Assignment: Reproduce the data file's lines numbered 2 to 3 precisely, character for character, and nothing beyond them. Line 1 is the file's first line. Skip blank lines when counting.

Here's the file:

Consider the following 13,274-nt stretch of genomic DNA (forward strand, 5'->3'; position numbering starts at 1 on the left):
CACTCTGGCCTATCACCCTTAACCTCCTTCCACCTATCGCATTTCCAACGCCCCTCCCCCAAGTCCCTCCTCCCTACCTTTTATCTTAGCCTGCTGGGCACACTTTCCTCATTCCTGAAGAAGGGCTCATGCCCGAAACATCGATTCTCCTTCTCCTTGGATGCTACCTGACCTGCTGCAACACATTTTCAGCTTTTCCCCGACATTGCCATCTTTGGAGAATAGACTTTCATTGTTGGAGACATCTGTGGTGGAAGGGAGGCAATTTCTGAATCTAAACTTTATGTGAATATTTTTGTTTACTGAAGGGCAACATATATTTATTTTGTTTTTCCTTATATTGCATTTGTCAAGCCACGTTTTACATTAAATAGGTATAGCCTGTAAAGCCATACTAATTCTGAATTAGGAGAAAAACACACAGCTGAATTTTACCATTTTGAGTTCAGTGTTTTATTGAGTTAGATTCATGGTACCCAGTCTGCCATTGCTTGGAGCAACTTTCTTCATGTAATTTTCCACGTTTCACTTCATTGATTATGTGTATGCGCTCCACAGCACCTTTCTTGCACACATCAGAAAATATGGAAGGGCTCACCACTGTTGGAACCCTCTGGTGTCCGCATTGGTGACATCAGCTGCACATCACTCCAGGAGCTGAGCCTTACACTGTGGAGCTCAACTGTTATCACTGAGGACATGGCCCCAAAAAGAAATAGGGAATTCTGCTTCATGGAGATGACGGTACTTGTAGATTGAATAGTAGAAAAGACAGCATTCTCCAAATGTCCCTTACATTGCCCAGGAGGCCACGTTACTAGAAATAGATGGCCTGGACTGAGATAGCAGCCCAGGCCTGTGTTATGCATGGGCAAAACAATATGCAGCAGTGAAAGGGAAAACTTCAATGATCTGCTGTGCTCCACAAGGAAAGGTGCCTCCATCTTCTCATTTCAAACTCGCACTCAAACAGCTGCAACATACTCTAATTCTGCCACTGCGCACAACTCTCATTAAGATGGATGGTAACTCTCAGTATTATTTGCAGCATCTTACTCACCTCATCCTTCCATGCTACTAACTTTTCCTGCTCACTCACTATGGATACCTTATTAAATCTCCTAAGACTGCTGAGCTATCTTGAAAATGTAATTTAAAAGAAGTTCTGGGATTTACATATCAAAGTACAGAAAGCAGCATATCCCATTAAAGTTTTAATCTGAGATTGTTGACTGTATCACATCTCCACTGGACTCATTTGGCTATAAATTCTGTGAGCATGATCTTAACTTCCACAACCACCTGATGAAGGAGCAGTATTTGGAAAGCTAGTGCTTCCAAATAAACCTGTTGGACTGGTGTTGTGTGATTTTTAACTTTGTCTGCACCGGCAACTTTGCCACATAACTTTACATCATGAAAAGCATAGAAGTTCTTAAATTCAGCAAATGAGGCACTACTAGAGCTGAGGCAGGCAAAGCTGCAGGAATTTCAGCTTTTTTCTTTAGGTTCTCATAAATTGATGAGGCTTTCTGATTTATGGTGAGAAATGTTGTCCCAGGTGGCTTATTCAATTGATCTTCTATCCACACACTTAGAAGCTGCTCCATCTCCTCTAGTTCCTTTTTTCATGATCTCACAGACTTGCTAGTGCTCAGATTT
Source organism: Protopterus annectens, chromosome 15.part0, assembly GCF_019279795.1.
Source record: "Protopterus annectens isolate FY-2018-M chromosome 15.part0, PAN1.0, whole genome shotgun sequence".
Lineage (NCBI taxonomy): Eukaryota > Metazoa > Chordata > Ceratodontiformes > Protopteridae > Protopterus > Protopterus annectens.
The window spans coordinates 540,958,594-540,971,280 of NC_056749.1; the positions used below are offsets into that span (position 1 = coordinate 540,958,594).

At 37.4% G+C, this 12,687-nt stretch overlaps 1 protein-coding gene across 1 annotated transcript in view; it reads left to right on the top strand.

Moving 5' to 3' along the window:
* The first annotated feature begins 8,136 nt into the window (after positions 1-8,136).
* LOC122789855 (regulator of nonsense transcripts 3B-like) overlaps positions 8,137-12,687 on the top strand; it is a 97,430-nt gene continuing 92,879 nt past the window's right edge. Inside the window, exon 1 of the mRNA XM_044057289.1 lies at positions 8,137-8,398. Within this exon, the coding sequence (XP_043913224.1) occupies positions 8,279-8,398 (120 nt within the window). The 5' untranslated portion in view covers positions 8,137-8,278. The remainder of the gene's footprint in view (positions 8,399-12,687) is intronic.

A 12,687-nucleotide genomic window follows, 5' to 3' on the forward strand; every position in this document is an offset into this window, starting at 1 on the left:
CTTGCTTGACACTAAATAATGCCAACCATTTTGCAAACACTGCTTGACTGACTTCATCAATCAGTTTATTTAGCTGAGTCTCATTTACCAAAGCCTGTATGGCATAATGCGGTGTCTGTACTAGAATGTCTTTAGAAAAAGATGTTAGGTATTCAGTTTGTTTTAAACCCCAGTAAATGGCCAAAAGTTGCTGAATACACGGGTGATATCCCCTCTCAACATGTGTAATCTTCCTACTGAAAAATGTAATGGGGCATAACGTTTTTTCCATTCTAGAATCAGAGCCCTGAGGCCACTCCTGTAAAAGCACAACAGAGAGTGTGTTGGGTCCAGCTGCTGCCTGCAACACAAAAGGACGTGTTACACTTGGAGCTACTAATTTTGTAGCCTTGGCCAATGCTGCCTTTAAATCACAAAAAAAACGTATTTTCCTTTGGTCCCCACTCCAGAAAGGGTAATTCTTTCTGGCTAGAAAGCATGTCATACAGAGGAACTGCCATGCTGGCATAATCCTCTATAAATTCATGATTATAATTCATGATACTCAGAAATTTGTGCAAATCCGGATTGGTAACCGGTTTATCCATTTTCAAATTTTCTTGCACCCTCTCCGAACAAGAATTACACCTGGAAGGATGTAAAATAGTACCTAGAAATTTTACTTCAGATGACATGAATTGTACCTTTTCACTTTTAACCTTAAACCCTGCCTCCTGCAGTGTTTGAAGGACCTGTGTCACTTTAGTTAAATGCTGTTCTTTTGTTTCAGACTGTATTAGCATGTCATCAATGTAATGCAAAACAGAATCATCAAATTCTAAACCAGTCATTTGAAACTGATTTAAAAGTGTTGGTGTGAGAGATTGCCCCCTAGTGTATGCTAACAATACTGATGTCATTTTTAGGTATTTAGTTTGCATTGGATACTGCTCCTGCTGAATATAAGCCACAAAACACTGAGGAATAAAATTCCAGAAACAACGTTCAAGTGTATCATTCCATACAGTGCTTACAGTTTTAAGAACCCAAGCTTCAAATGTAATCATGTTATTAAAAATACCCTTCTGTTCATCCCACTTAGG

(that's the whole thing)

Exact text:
CACTCTGGCCTATCACCCTTAACCTCCTTCCACCTATCGCATTTCCAACGCCCCTCCCCCAAGTCCCTCCTCCCTACCTTTTATCTTAGCCTGCTGGGCACACTTTCCTCATTCCTGAAGAAGGGCTCATGCCCGAAACATCGATTCTCCTTCTCCTTGGATGCTACCTGACCTGCTGCAACACATTTTCAGCTTTTCCCCGACATTGCCATCTTTGGAGAATAGACTTTCATTGTTGGAGACATCTGTGGTGGAAGGGAGGCAATTTCTGAATCTAAACTTTATGTGAATATTTTTGTTTACTGAAGGGCAACATATATTTATTTTGTTTTTCCTTATATTGCATTTGTCAAGCCACGTTTTACATTAAATAGGTATAGCCTGTAAAGCCATACTAATTCTGAATTAGGAGAAAAACACACAGCTGAATTTTACCATTTTGAGTTCAGTGTTTTATTGAGTTAGATTCATGGTACCCAGTCTGCCATTGCTTGGAGCAACTTTCTTCATGTAATTTTCCACGTTTCACTTCATTGATTATGTGTATGCGCTCCACAGCACCTTTCTTGCACACATCAGAAAATATGGAAGGGCTCACCACTGTTGGAACCCTCTGGTGTCCGCATTGGTGACATCAGCTGCACATCACTCCAGGAGCTGAGCCTTACACTGTGGAGCTCAACTGTTATCACTGAGGACATGGCCCCAAAAAGAAATAGGGAATTCTGCTTCATGGAGATGACGGTACTTGTAGATTGAATAGTAGAAAAGACAGCATTCTCCAAATGTCCCTTACATTGCCCAGGAGGCCACGTTACTAGAAATAGATGGCCTGGACTGAGATAGCAGCCCAGGCCTGTGTTATGCATGGGCAAAACAATATGCAGCAGTGAAAGGGAAAACTTCAATGATCTGCTGTGCTCCACAAGGAAAGGTGCCTCCATCTTCTCATTTCAAACTCGCACTCAAACAGCTGCAACATACTCTAATTCTGCCACTGCGCACAACTCTCATTAAGATGGATGGTAACTCTCAGTATTATTTGCAGCATCTTACTCACCTCATCCTTCCATGCTACTAACTTTTCCTGCTCACTCACTATGGATACCTTATTAAATCTCCTAAGACTGCTGAGCTATCTTGAAAATGTAATTTAAAAGAAGTTCTGGGATTTACATATCAAAGTACAGAAAGCAGCATATCCCATTAAAGTTTTAATCTGAGATTGTTGACTGTATCACATCTCCACTGGACTCATTTGGCTATAAATTCTGTGAGCATGATCTTAACTTCCACAACCACCTGATGAAGGAGCAGTATTTGGAAAGCTAGTGCTTCCAAATAAACCTGTTGGACTGGTGTTGTGTGATTTTTAACTTTGTCTGCACCGGCAACTTTGCCACATAACTTTACATCATGAAAAGCATAGAAGTTCTTAAATTCAGCAAATGAGGCACTACTAGAGCTGAGGCAGGCAAAGCTGCAGGAATTTCAGCTTTTTTCTTTAGGTTCTCATAAATTGATGAGGCTTTCTGATTTATGGTGAGAAATGTTGTCCCAGGTGGCTTATTCAATTGATCTTCTATCCACACACTTAGAAGCTGCTCCATCTCCTCTAGTTCCTTTTTTCATGATCTCACAGACTTGCTAGTGCTCAGATTT
Source organism: Protopterus annectens, chromosome 15.part0, assembly GCF_019279795.1.